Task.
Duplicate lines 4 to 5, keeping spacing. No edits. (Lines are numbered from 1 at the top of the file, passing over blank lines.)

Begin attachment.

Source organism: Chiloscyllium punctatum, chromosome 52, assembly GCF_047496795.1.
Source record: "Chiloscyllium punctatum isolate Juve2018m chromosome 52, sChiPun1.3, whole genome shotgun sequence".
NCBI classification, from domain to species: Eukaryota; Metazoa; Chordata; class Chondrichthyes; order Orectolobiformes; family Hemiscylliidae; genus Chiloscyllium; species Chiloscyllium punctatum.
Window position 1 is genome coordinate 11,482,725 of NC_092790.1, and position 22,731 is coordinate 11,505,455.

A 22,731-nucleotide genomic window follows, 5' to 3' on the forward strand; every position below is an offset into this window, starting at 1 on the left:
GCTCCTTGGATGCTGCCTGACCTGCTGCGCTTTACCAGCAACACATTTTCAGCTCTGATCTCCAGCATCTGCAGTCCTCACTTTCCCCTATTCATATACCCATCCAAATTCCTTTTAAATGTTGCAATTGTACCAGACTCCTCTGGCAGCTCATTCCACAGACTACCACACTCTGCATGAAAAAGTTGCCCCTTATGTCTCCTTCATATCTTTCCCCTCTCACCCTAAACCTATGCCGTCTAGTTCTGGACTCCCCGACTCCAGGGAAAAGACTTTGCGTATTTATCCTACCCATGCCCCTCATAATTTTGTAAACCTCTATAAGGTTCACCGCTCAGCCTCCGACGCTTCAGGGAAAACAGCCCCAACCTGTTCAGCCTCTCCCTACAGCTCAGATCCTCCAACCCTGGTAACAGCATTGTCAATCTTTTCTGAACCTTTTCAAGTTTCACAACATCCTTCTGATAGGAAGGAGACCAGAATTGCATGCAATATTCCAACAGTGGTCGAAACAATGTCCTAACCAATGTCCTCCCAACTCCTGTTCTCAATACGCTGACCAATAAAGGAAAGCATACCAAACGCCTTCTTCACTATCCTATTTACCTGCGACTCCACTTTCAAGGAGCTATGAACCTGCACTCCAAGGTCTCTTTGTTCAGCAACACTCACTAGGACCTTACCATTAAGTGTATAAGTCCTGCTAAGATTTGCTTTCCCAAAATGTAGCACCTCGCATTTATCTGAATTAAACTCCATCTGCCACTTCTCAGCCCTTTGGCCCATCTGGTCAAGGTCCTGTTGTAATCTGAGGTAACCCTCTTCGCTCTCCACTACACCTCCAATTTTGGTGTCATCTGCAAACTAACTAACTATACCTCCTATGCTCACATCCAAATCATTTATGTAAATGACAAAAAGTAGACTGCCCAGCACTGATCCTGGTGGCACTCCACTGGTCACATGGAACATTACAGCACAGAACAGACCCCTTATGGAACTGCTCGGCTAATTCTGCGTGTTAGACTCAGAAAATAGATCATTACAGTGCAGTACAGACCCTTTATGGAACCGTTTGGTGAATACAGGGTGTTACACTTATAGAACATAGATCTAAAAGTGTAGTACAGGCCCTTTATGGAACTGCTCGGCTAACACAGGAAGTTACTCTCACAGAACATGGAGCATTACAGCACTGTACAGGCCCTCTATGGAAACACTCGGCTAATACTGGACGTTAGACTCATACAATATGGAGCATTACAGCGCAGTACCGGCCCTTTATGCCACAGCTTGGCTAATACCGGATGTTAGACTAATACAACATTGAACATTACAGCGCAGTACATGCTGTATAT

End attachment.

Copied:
Window position 1 is genome coordinate 11,482,725 of NC_092790.1, and position 22,731 is coordinate 11,505,455.

A 22,731-nucleotide genomic window follows, 5' to 3' on the forward strand; every position below is an offset into this window, starting at 1 on the left: